Our War on Animals

Our Slaughterhouse Casualties

" 9,713 billion animals-broadly defined-were killed for food in America in 2000 according to USDA's national agricultural

statistics.  And, 857 million animals suffered lingering deaths from diseased, malnutrition, injury, or suffocation

associated with factory farming.


The world wide number of animals killed for food in 2000 was 45 billion, according to the Food and Agricultural Organization. This included 306 million cattle, buffalo, and calves, 1.2 billion pigs, 795 million sheep and goats, and 42.7 billion chickens, ducks, turkeys, and geese. The figures exclude some small countries and non slaughter deaths, which are not generally reported." *  

Our Vivisection Casualties
"Between 25 and 50 million animals are killed in American laboratories each year. While it is true that the most commonly used animals are mice and rats, millions of animals from other species including guinea pigs, rabbits, ferrets, cats, dogs, monkeys, and chimpanzees are widely used in research labs. These animals can be subjected to a myriad of painful procedures. Thy are burned, starved, irradiated, shocked, mutilated, kept in isolation, poisoned, drugged, electrocuted, and he list goes on and on." **

Our Hunting and Trapping Casualties
The total number of animals killed by hunters and trappers each year in the United States is 133,716,496 or in round numbers, 134 million.
An earlier survey (unpublished) conducted by the Fund for animals estimated that during the 1980/90 hunting and trapping season, approximately 200
million animals were killed. If we presume a steady rate o decline from 200 million dead at the beginning of the decade through 134 million dead in 1996 and project that rate through 1999, the total number of animals killed by hunters and trappers during the 1990s is approximately 1.5 billion.*** 

Our trapping casualties
In addition to the millions of target animals trapped and sold for their pelts, there are also many more “accidental” catches of animals whose pelts are not valuable.
 And there are also animals whose pelts are damaged so badly by the time the trapper returns, that they are not valuable enough to use.

Dogs and cats are frequent victims of these cruel traps.  Owls, ducks, jays, porcupines, flying squirrels, rabbits, etc. are also caught.  They are “unwanted” and are thrown away, or let free, often painfully and sometimes fatally injured. Although it is encouraging that the number of animals trapped in North America per year has dropped from about 31-33 million down to about 6 million  there is still much work to be done.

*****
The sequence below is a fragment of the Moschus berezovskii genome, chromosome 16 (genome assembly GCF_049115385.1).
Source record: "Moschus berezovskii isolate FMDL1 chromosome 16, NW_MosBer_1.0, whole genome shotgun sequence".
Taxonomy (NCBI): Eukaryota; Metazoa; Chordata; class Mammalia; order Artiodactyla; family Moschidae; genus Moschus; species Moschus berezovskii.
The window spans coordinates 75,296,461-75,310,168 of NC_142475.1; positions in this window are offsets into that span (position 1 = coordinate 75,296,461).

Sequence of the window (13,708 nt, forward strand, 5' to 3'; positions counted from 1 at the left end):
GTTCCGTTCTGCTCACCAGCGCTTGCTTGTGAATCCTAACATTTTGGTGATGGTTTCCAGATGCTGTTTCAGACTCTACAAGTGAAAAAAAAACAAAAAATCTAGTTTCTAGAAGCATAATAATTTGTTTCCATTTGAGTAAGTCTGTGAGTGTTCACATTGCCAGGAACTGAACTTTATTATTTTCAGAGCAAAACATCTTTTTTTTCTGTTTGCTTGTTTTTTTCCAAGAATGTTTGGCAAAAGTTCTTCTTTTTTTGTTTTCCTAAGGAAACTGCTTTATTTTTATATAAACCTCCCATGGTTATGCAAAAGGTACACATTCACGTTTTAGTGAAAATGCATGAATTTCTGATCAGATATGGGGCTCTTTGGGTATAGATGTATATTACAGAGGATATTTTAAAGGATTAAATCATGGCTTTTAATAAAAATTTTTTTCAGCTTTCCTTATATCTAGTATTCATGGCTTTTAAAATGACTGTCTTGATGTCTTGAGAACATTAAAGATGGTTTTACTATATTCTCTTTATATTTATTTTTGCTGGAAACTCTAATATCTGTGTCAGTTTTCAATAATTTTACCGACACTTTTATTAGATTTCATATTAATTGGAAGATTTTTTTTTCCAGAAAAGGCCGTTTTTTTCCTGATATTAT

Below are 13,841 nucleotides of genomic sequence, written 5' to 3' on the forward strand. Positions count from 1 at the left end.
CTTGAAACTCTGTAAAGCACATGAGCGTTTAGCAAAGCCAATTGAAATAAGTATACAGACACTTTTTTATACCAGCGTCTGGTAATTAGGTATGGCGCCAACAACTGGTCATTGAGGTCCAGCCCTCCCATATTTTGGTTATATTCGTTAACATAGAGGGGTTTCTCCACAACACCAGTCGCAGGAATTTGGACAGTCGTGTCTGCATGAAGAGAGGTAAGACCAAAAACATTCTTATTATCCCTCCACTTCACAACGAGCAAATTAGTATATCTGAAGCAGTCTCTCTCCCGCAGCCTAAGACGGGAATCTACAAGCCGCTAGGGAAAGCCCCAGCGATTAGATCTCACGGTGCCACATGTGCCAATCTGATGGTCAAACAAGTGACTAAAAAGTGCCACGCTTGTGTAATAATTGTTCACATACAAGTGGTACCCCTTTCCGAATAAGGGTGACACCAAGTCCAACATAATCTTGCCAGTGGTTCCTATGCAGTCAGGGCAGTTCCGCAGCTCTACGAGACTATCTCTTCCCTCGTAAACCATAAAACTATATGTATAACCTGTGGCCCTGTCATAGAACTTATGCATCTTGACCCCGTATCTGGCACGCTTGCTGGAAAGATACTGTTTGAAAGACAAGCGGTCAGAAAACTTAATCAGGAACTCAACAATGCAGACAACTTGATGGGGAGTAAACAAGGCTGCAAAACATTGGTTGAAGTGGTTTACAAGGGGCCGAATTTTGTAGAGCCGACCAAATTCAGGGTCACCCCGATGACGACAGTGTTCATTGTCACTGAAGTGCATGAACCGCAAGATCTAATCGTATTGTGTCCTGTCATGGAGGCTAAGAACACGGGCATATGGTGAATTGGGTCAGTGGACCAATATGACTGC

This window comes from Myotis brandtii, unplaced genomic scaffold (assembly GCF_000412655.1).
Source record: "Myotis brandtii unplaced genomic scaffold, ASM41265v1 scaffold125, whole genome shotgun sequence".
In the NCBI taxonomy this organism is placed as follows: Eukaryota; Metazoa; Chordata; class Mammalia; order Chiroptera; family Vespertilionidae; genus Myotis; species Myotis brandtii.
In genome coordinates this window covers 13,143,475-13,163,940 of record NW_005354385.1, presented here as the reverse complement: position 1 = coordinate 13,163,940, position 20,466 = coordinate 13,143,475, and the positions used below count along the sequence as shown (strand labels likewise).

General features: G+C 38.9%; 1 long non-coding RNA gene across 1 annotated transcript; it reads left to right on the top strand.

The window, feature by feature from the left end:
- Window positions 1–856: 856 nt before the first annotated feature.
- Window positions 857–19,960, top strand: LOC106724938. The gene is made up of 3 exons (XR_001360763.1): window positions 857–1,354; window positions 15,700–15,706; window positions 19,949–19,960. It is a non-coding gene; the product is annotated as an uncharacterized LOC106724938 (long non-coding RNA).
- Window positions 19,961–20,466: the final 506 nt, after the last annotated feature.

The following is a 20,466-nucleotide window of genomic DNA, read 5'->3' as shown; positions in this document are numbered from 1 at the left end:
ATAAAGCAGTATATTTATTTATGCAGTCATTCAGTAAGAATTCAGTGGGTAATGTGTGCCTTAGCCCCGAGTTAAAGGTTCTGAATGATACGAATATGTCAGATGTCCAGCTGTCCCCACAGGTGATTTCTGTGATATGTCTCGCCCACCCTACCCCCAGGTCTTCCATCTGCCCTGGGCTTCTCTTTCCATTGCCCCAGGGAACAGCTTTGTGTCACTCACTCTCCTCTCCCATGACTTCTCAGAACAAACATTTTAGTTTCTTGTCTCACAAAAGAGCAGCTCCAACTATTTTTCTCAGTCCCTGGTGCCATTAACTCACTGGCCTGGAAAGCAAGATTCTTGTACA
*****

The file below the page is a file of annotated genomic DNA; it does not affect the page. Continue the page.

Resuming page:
Our primate hunting casualties
Great apes -- gorillas, chimpanzees, and bonobos -- are being hunted to extinction for commercial bushmeat in the equatorial forests of west and central Africa. A ragged farflung army of 2,000 bushmeat hunters supported by the timber industry infrastructure will illegally shoot and butcher over 3,000 gorillas and 4,000 chimpanzees this year. That's five times the number of gorillas on Rwanda's Mt. Visoke and 20 times more chimpanzees than live near Tanzania's Gombe Stream. People pay a premium to eat more great apes each year than are now kept in all the zoos and laboratories of the world.    
Network for change

Our Whale Hunting Casualties
Japan and Norway are killing over 1000 whales between them each year in defiance of a global ban on commercial whaling that is not enforced. Japan also kills tens of thousands of dolphins each year. Smaller whales like these receive no international protection at all and face extermination. Norway plans to hunt dolphins too

*For more information http://www.theanimalspirit.com
**American Antivivisection Society
***The Fund For Animals